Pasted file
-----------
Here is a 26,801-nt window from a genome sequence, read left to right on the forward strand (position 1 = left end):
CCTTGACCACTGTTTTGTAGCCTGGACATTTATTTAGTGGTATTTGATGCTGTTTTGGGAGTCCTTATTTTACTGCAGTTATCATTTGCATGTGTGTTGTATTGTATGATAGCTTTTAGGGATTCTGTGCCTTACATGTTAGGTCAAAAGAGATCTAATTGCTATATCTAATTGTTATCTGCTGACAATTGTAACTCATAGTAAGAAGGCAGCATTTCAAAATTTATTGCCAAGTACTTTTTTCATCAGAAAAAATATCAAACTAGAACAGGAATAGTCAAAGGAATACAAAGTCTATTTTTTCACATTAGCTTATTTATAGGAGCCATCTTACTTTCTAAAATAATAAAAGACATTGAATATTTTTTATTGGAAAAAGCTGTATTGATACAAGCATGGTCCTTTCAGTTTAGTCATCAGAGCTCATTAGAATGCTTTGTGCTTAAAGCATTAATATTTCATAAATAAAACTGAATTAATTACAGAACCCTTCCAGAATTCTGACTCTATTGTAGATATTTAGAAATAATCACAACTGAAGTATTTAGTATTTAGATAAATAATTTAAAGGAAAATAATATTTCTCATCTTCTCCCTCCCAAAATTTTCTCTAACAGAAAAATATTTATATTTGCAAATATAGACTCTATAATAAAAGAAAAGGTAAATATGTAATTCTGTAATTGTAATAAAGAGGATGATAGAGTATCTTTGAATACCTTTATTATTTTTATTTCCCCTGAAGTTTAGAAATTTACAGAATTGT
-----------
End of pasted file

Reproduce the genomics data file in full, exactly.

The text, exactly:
Here is a 26,801-nt window from a genome sequence, read left to right on the forward strand (position 1 = left end):
CCTTGACCACTGTTTTGTAGCCTGGACATTTATTTAGTGGTATTTGATGCTGTTTTGGGAGTCCTTATTTTACTGCAGTTATCATTTGCATGTGTGTTGTATTGTATGATAGCTTTTAGGGATTCTGTGCCTTACATGTTAGGTCAAAAGAGATCTAATTGCTATATCTAATTGTTATCTGCTGACAATTGTAACTCATAGTAAGAAGGCAGCATTTCAAAATTTATTGCCAAGTACTTTTTTCATCAGAAAAAATATCAAACTAGAACAGGAATAGTCAAAGGAATACAAAGTCTATTTTTTCACATTAGCTTATTTATAGGAGCCATCTTACTTTCTAAAATAATAAAAGACATTGAATATTTTTTATTGGAAAAAGCTGTATTGATACAAGCATGGTCCTTTCAGTTTAGTCATCAGAGCTCATTAGAATGCTTTGTGCTTAAAGCATTAATATTTCATAAATAAAACTGAATTAATTACAGAACCCTTCCAGAATTCTGACTCTATTGTAGATATTTAGAAATAATCACAACTGAAGTATTTAGTATTTAGATAAATAATTTAAAGGAAAATAATATTTCTCATCTTCTCCCTCCCAAAATTTTCTCTAACAGAAAAATATTTATATTTGCAAATATAGACTCTATAATAAAAGAAAAGGTAAATATGTAATTCTGTAATTGTAATAAAGAGGATGATAGAGTATCTTTGAATACCTTTATTATTTTTATTTCCCCTGAAGTTTAGAAATTTACAGAATTGT